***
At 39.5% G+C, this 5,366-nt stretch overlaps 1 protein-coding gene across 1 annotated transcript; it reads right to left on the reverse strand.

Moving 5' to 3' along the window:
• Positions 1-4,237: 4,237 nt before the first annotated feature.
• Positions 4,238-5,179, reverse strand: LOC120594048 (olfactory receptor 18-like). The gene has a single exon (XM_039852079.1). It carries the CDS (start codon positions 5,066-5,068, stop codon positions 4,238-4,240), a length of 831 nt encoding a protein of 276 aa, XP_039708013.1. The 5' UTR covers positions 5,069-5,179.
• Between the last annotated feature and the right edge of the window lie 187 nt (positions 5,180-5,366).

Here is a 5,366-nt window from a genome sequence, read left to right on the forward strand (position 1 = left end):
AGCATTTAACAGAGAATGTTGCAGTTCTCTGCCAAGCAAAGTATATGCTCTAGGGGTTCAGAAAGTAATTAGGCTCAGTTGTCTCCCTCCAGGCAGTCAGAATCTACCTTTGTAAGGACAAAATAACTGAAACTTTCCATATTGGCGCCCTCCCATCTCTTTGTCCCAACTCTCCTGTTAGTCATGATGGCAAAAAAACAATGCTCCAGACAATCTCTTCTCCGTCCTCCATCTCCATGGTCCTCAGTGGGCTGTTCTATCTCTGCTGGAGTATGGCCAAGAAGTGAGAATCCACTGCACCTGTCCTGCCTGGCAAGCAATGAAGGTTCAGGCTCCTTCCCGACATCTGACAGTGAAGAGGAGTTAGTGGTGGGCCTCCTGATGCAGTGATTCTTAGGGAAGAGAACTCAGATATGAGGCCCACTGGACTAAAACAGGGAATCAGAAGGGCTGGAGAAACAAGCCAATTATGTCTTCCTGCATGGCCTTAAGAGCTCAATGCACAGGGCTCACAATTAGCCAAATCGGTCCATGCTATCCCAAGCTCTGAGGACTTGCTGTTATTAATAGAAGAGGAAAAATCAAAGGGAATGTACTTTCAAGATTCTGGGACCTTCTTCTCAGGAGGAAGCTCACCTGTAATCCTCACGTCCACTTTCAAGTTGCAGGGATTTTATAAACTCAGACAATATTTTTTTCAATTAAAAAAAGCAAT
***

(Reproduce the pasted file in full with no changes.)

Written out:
At 39.5% G+C, this 5,366-nt stretch overlaps 1 protein-coding gene across 1 annotated transcript; it reads right to left on the reverse strand.

Moving 5' to 3' along the window:
• Positions 1-4,237: 4,237 nt before the first annotated feature.
• Positions 4,238-5,179, reverse strand: LOC120594048 (olfactory receptor 18-like). The gene has a single exon (XM_039852079.1). It carries the CDS (start codon positions 5,066-5,068, stop codon positions 4,238-4,240), a length of 831 nt encoding a protein of 276 aa, XP_039708013.1. The 5' UTR covers positions 5,069-5,179.
• Between the last annotated feature and the right edge of the window lie 187 nt (positions 5,180-5,366).

Here is a 5,366-nt window from a genome sequence, read left to right on the forward strand (position 1 = left end):
AGCATTTAACAGAGAATGTTGCAGTTCTCTGCCAAGCAAAGTATATGCTCTAGGGGTTCAGAAAGTAATTAGGCTCAGTTGTCTCCCTCCAGGCAGTCAGAATCTACCTTTGTAAGGACAAAATAACTGAAACTTTCCATATTGGCGCCCTCCCATCTCTTTGTCCCAACTCTCCTGTTAGTCATGATGGCAAAAAAACAATGCTCCAGACAATCTCTTCTCCGTCCTCCATCTCCATGGTCCTCAGTGGGCTGTTCTATCTCTGCTGGAGTATGGCCAAGAAGTGAGAATCCACTGCACCTGTCCTGCCTGGCAAGCAATGAAGGTTCAGGCTCCTTCCCGACATCTGACAGTGAAGAGGAGTTAGTGGTGGGCCTCCTGATGCAGTGATTCTTAGGGAAGAGAACTCAGATATGAGGCCCACTGGACTAAAACAGGGAATCAGAAGGGCTGGAGAAACAAGCCAATTATGTCTTCCTGCATGGCCTTAAGAGCTCAATGCACAGGGCTCACAATTAGCCAAATCGGTCCATGCTATCCCAAGCTCTGAGGACTTGCTGTTATTAATAGAAGAGGAAAAATCAAAGGGAATGTACTTTCAAGATTCTGGGACCTTCTTCTCAGGAGGAAGCTCACCTGTAATCCTCACGTCCACTTTCAAGTTGCAGGGATTTTATAAACTCAGACAATATTTTTTTCAATTAAAAAAAGCAAT